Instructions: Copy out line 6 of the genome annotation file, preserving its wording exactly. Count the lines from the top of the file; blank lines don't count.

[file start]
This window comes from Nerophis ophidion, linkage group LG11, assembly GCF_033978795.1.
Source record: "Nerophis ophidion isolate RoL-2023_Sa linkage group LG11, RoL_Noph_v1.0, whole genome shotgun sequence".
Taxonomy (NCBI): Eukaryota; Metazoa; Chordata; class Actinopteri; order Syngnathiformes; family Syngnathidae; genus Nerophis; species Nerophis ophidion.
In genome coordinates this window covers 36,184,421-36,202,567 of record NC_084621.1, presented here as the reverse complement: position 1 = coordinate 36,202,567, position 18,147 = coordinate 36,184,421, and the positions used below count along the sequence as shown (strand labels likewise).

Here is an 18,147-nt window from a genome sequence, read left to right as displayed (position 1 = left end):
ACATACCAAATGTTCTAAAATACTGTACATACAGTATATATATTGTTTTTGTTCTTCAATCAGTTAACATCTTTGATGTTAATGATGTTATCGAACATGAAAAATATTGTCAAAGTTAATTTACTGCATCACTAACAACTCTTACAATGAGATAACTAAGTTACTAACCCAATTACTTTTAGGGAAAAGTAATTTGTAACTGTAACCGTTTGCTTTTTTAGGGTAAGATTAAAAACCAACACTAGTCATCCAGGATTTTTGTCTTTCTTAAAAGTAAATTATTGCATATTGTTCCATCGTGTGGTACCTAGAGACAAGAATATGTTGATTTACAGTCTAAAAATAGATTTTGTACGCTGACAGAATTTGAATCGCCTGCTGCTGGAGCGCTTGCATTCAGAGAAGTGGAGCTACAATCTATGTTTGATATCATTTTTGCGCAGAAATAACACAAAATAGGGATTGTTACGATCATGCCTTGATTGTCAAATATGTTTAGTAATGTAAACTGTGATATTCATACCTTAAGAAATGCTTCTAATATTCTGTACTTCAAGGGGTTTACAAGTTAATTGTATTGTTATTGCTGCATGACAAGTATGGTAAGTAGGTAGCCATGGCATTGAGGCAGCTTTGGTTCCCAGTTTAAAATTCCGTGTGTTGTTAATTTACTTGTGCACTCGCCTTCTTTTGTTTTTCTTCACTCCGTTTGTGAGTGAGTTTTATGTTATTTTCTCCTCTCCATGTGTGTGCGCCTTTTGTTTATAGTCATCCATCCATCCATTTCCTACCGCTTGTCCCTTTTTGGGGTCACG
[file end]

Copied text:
ACATACCAAATGTTCTAAAATACTGTACATACAGTATATATATTGTTTTTGTTCTTCAATCAGTTAACATCTTTGATGTTAATGATGTTATCGAACATGAAAAATATTGTCAAAGTTAATTTACTGCATCACTAACAACTCTTACAATGAGATAACTAAGTTACTAACCCAATTACTTTTAGGGAAAAGTAATTTGTAACTGTAACCGTTTGCTTTTTTAGGGTAAGATTAAAAACCAACACTAGTCATCCAGGATTTTTGTCTTTCTTAAAAGTAAATTATTGCATATTGTTCCATCGTGTGGTACCTAGAGACAAGAATATGTTGATTTACAGTCTAAAAATAGATTTTGTACGCTGACAGAATTTGAATCGCCTGCTGCTGGAGCGCTTGCATTCAGAGAAGTGGAGCTACAATCTATGTTTGATATCATTTTTGCGCAGAAATAACACAAAATAGGGATTGTTACGATCATGCCTTGATTGTCAAATATGTTTAGTAATGTAAACTGTGATATTCATACCTTAAGAAATGCTTCTAATATTCTGTACTTCAAGGGGTTTACAAGTTAATTGTATTGTTATTGCTGCATGACAAGTATGGTAAGTAGGTAGCCATGGCATTGAGGCAGCTTTGGTTCCCAGTTTAAAATTCCGTGTGTTGTTAATTTACTTGTGCACTCGCCTTCTTTTGTTTTTCTTCACTCCGTTTGTGAGTGAGTTTTATGTTATTTTCTCCTCTCCATGTGTGTGCGCCTTTTGTTTATAGTCATCCATCCATCCATTTCCTACCGCTTGTCCCTTTTTGGGGTCACG